MindReader and I are zipping along the motorway. The sun isn’t quite shining, but it’s not grey and raining either. I put my feet up on the dashboard. We’re on our way to MindReader’s 30th birthday meal and night out. The car is full of presents. My sunglasses are optimistically on my head.
“Ah, look,” MindReader says, pointing across the motorway to the hard shoulder. “That’s where our car lost its tyre last year…”
I remember the day well. It was blisteringly hot. We’d stayed over at a friend’s after a wedding, unexpectedly, and I’d thrown on my dress to come home in, unaware that an hour later I’d be standing by the side of the motorway watching MindReader change a tyre in his full suit (to date, one of the sexiest experiences I’ve had).
A grey cloud looms overhead, and I switch our music to mellow, rainy, David Gray. I turn it up and start singing along.
Between songs, I start to hear a kind of ticking. The kind of noise one knows precedes something bad. The car stalls; I feel its weightlessness, the back end go, and MindReader frowns, taking it out of gear and pushing it in again. And then, the judder, then the bang. The kind that, even to an untrained ear, signals the death of a car. Smoke blooms out of the bonnet.
Neither of us says anything as MindReader guides the car from the fast lane to the hard shoulder. We’re pros at Situations, having had quite a few of them (indeed, we used to bemoan, in 2008, during the period when MindReader and I were both ill, and poor, and living with our parents, and in debt, that we were cursed).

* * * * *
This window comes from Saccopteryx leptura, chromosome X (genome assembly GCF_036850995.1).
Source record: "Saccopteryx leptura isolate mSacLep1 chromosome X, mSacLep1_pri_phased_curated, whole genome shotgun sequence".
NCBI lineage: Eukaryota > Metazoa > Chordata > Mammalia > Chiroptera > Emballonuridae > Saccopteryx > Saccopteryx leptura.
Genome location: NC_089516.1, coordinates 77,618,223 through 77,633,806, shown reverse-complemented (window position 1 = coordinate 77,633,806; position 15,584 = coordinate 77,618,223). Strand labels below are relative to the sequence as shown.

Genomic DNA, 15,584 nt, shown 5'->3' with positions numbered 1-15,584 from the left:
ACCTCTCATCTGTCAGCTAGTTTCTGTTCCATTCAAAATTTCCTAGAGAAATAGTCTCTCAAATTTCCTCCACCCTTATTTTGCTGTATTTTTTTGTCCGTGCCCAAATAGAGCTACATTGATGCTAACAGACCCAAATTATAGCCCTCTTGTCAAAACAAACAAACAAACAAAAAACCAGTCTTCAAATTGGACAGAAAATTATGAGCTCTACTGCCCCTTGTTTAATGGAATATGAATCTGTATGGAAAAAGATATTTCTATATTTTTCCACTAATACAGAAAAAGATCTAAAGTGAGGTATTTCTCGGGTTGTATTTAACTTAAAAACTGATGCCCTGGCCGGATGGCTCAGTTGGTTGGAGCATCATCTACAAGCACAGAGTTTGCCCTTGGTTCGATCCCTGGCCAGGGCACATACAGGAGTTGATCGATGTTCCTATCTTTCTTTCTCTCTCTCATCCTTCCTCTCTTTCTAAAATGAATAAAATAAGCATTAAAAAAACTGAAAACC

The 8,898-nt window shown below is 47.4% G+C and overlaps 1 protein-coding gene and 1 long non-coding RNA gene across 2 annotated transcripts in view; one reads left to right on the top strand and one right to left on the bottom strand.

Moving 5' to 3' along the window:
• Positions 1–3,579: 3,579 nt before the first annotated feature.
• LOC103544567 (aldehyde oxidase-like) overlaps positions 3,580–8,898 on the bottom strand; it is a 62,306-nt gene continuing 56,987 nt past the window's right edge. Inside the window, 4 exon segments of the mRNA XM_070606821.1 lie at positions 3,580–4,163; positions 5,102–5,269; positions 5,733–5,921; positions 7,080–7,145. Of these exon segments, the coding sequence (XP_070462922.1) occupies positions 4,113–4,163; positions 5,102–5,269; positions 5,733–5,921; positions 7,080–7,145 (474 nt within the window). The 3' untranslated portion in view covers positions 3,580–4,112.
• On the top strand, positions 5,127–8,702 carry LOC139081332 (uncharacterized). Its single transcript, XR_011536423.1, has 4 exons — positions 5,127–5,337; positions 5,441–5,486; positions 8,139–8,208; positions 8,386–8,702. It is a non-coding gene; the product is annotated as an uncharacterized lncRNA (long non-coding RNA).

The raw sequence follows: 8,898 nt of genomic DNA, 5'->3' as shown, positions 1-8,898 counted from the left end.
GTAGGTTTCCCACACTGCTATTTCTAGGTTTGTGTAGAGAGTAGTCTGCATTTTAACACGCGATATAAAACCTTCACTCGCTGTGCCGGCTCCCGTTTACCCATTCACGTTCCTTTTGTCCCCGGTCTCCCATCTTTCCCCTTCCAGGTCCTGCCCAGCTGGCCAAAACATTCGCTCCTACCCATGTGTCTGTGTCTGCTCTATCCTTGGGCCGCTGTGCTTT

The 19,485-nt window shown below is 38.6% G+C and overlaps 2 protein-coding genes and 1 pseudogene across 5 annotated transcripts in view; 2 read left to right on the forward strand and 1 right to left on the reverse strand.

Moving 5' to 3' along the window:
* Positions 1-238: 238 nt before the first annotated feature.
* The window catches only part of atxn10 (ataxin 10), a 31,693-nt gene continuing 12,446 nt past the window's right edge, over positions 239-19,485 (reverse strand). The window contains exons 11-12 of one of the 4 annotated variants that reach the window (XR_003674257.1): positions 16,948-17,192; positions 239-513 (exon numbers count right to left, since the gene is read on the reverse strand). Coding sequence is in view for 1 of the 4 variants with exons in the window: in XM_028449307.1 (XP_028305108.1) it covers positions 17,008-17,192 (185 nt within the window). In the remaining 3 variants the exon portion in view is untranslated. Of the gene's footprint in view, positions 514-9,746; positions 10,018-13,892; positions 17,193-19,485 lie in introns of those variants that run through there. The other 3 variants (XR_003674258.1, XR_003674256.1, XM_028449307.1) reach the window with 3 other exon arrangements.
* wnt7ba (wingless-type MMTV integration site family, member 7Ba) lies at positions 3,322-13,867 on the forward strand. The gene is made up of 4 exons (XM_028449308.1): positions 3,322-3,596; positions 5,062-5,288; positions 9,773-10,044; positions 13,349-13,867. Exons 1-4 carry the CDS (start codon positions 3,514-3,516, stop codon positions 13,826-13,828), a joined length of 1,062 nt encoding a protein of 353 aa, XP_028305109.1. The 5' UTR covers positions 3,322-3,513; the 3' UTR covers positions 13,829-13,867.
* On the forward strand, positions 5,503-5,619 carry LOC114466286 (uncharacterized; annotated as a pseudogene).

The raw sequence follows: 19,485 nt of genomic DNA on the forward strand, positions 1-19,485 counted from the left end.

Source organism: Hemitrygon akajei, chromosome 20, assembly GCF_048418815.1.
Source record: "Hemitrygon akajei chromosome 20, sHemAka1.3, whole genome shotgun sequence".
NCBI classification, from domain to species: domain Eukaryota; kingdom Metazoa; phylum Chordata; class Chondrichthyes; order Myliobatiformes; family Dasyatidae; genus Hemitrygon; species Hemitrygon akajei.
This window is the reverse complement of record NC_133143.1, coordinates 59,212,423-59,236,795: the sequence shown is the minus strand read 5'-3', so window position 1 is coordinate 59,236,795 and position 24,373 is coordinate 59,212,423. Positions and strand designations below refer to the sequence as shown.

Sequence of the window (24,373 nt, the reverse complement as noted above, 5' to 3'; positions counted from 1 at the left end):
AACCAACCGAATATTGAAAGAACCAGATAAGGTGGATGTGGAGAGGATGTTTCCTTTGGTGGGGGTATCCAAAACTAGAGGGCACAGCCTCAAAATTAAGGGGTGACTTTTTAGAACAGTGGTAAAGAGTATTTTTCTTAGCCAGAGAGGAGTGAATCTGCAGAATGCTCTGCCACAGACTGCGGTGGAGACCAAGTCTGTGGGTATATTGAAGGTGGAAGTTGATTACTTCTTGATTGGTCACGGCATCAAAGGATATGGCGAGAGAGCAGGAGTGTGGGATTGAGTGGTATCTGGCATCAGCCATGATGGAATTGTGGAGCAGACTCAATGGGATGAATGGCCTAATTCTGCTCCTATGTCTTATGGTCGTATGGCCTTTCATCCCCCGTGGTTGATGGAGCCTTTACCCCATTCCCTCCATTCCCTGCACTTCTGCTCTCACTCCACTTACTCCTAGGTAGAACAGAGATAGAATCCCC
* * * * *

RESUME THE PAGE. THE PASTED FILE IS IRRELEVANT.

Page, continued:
Cars rush past us while we sit in the silence of the car. I look at the clock. MindReader’s birthday ‘do starts in two hours, and we are on the side of the motorway 30 miles from the restaurant in a car which doesn’t work.
“Well,” MindReader says.
We quickly move from silence to mania. We strategise: should I go back with the car and MindReader go to his birthday meal? Should we get the car towed to our destination, an hour from home, and try to find a garage? Should we get someone to rescue us and leave the car here?
The roadside assistance turns up halfway through such discussions.
“D’you think…” MindReader says to him. “You could take the car back to our address, but without us?”
The roadside man blinks.
“We could…” MindReader says, and I think he is about to bribe him, slip him a crumpled twenty pound note hidden in a handshake, except then he says, “sign something.”